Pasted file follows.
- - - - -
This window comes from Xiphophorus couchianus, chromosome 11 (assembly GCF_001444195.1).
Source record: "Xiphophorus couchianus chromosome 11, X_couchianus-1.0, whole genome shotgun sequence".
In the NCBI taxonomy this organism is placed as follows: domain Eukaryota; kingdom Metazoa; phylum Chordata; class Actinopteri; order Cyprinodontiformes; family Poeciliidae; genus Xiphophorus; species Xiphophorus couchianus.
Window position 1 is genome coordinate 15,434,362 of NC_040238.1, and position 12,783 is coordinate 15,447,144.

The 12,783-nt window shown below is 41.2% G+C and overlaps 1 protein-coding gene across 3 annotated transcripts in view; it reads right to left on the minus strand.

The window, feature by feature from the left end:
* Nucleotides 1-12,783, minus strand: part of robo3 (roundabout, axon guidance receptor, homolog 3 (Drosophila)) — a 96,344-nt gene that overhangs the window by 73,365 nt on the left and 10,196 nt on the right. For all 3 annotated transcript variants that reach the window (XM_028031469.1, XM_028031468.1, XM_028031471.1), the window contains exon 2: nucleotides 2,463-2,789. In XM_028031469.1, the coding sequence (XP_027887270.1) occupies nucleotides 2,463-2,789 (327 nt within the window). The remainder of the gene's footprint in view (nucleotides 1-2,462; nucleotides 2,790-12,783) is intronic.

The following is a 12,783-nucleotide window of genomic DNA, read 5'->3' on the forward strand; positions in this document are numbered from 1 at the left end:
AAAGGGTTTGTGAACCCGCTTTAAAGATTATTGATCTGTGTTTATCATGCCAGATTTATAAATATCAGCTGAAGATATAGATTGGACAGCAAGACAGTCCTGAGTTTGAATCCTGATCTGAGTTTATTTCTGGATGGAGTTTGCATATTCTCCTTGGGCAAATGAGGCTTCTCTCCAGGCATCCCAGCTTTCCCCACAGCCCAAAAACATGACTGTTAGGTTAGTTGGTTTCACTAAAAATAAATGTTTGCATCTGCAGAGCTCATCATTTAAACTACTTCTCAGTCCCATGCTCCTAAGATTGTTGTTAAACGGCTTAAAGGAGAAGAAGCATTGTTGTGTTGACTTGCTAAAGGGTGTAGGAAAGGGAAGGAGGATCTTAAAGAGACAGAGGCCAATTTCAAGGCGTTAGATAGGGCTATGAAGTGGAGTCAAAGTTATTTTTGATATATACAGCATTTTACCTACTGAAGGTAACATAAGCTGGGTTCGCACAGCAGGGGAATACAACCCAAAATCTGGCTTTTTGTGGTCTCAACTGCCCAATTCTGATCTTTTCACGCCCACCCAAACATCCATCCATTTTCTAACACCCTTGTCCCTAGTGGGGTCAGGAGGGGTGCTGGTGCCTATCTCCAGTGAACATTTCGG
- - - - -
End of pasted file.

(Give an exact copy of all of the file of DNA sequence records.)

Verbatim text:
This window comes from Xiphophorus couchianus, chromosome 11 (assembly GCF_001444195.1).
Source record: "Xiphophorus couchianus chromosome 11, X_couchianus-1.0, whole genome shotgun sequence".
In the NCBI taxonomy this organism is placed as follows: domain Eukaryota; kingdom Metazoa; phylum Chordata; class Actinopteri; order Cyprinodontiformes; family Poeciliidae; genus Xiphophorus; species Xiphophorus couchianus.
Window position 1 is genome coordinate 15,434,362 of NC_040238.1, and position 12,783 is coordinate 15,447,144.

The 12,783-nt window shown below is 41.2% G+C and overlaps 1 protein-coding gene across 3 annotated transcripts in view; it reads right to left on the minus strand.

The window, feature by feature from the left end:
* Nucleotides 1-12,783, minus strand: part of robo3 (roundabout, axon guidance receptor, homolog 3 (Drosophila)) — a 96,344-nt gene that overhangs the window by 73,365 nt on the left and 10,196 nt on the right. For all 3 annotated transcript variants that reach the window (XM_028031469.1, XM_028031468.1, XM_028031471.1), the window contains exon 2: nucleotides 2,463-2,789. In XM_028031469.1, the coding sequence (XP_027887270.1) occupies nucleotides 2,463-2,789 (327 nt within the window). The remainder of the gene's footprint in view (nucleotides 1-2,462; nucleotides 2,790-12,783) is intronic.

The following is a 12,783-nucleotide window of genomic DNA, read 5'->3' on the forward strand; positions in this document are numbered from 1 at the left end:
AAAGGGTTTGTGAACCCGCTTTAAAGATTATTGATCTGTGTTTATCATGCCAGATTTATAAATATCAGCTGAAGATATAGATTGGACAGCAAGACAGTCCTGAGTTTGAATCCTGATCTGAGTTTATTTCTGGATGGAGTTTGCATATTCTCCTTGGGCAAATGAGGCTTCTCTCCAGGCATCCCAGCTTTCCCCACAGCCCAAAAACATGACTGTTAGGTTAGTTGGTTTCACTAAAAATAAATGTTTGCATCTGCAGAGCTCATCATTTAAACTACTTCTCAGTCCCATGCTCCTAAGATTGTTGTTAAACGGCTTAAAGGAGAAGAAGCATTGTTGTGTTGACTTGCTAAAGGGTGTAGGAAAGGGAAGGAGGATCTTAAAGAGACAGAGGCCAATTTCAAGGCGTTAGATAGGGCTATGAAGTGGAGTCAAAGTTATTTTTGATATATACAGCATTTTACCTACTGAAGGTAACATAAGCTGGGTTCGCACAGCAGGGGAATACAACCCAAAATCTGGCTTTTTGTGGTCTCAACTGCCCAATTCTGATCTTTTCACGCCCACCCAAACATCCATCCATTTTCTAACACCCTTGTCCCTAGTGGGGTCAGGAGGGGTGCTGGTGCCTATCTCCAGTGAACATTTCGG